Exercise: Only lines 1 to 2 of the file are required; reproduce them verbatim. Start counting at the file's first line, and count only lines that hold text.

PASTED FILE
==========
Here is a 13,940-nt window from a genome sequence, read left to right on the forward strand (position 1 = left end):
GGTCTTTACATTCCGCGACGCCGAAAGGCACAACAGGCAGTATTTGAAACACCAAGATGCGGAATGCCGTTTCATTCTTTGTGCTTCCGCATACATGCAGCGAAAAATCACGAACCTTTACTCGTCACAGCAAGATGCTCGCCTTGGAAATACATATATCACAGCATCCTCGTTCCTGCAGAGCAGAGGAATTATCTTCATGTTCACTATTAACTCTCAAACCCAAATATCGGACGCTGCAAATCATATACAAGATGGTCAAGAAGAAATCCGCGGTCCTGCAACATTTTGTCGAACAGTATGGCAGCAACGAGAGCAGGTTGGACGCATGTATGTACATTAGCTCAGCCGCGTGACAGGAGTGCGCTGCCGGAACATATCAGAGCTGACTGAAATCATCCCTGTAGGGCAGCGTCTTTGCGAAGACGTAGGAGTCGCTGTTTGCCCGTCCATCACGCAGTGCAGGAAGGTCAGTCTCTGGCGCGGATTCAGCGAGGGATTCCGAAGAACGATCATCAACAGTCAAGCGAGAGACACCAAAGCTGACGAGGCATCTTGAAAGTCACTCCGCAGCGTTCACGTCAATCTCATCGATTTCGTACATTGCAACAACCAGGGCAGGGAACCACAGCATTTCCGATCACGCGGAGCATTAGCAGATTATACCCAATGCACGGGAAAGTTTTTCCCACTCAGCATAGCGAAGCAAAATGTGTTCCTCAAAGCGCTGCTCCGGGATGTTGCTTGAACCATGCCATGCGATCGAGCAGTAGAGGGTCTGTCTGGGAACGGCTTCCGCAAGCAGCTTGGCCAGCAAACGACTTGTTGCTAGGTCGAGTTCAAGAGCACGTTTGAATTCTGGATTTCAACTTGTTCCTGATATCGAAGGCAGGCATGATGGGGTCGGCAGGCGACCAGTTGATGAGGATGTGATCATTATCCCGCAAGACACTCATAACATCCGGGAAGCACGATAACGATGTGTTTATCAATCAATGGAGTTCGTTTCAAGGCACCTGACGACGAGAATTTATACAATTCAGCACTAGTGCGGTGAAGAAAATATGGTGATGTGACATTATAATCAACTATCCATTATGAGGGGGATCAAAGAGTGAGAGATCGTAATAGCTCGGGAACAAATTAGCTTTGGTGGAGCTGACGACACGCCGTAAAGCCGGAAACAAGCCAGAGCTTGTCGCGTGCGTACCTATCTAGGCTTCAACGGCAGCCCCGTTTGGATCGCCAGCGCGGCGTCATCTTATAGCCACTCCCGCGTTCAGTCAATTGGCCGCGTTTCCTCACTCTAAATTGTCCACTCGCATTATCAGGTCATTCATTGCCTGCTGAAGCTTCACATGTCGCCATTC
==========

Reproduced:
Here is a 13,940-nt window from a genome sequence, read left to right on the forward strand (position 1 = left end):
GGTCTTTACATTCCGCGACGCCGAAAGGCACAACAGGCAGTATTTGAAACACCAAGATGCGGAATGCCGTTTCATTCTTTGTGCTTCCGCATACATGCAGCGAAAAATCACGAACCTTTACTCGTCACAGCAAGATGCTCGCCTTGGAAATACATATATCACAGCATCCTCGTTCCTGCAGAGCAGAGGAATTATCTTCATGTTCACTATTAACTCTCAAACCCAAATATCGGACGCTGCAAATCATATACAAGATGGTCAAGAAGAAATCCGCGGTCCTGCAACATTTTGTCGAACAGTATGGCAGCAACGAGAGCAGGTTGGACGCATGTATGTACATTAGCTCAGCCGCGTGACAGGAGTGCGCTGCCGGAACATATCAGAGCTGACTGAAATCATCCCTGTAGGGCAGCGTCTTTGCGAAGACGTAGGAGTCGCTGTTTGCCCGTCCATCACGCAGTGCAGGAAGGTCAGTCTCTGGCGCGGATTCAGCGAGGGATTCCGAAGAACGATCATCAACAGTCAAGCGAGAGACACCAAAGCTGACGAGGCATCTTGAAAGTCACTCCGCAGCGTTCACGTCAATCTCATCGATTTCGTACATTGCAACAACCAGGGCAGGGAACCACAGCATTTCCGATCACGCGGAGCATTAGCAGATTATACCCAATGCACGGGAAAGTTTTTCCCACTCAGCATAGCGAAGCAAAATGTGTTCCTCAAAGCGCTGCTCCGGGATGTTGCTTGAACCATGCCATGCGATCGAGCAGTAGAGGGTCTGTCTGGGAACGGCTTCCGCAAGCAGCTTGGCCAGCAAACGACTTGTTGCTAGGTCGAGTTCAAGAGCACGTTTGAATTCTGGATTTCAACTTGTTCCTGATATCGAAGGCAGGCATGATGGGGTCGGCAGGCGACCAGTTGATGAGGATGTGATCATTATCCCGCAAGACACTCATAACATCCGGGAAGCACGATAACGATGTGTTTATCAATCAATGGAGTTCGTTTCAAGGCACCTGACGACGAGAATTTATACAATTCAGCACTAGTGCGGTGAAGAAAATATGGTGATGTGACATTATAATCAACTATCCATTATGAGGGGGATCAAAGAGTGAGAGATCGTAATAGCTCGGGAACAAATTAGCTTTGGTGGAGCTGACGACACGCCGTAAAGCCGGAAACAAGCCAGAGCTTGTCGCGTGCGTACCTATCTAGGCTTCAACGGCAGCCCCGTTTGGATCGCCAGCGCGGCGTCATCTTATAGCCACTCCCGCGTTCAGTCAATTGGCCGCGTTTCCTCACTCTAAATTGTCCACTCGCATTATCAGGTCATTCATTGCCTGCTGAAGCTTCACATGTCGCCATTC